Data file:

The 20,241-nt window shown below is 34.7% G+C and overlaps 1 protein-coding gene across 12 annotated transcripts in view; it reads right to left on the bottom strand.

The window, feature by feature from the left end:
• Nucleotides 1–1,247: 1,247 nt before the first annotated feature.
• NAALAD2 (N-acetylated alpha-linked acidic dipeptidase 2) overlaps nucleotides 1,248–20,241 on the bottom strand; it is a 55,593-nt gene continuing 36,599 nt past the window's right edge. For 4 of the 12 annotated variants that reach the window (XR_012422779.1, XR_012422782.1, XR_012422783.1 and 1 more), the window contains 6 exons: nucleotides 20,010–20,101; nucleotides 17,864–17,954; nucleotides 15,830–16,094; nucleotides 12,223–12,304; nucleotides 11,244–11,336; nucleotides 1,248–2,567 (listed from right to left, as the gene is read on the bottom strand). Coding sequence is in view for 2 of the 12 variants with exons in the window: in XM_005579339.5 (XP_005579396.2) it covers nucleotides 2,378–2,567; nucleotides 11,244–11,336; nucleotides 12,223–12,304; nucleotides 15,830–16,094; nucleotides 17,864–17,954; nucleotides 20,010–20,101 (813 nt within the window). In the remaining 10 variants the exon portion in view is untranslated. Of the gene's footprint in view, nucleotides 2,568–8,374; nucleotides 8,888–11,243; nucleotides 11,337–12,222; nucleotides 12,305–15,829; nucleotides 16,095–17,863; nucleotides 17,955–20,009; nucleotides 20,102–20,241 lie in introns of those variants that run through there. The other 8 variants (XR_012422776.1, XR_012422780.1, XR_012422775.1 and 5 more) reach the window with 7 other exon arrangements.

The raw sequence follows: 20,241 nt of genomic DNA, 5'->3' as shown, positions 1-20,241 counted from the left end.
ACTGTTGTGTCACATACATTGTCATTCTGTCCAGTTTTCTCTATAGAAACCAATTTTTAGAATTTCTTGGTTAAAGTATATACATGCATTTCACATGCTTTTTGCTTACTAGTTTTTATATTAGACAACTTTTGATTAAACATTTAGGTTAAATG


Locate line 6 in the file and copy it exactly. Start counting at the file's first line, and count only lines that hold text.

ACTGTTGTGTCACATACATTGTCATTCTGTCCAGTTTTCTCTATAGAAACCAATTTTTAGAATTTCTTGGTTAAAGTATATACATGCATTTCACATGCTTTTTGCTTACTAGTTTTTATATTAGACAACTTTTGATTAAACATTTAGGTTAAATG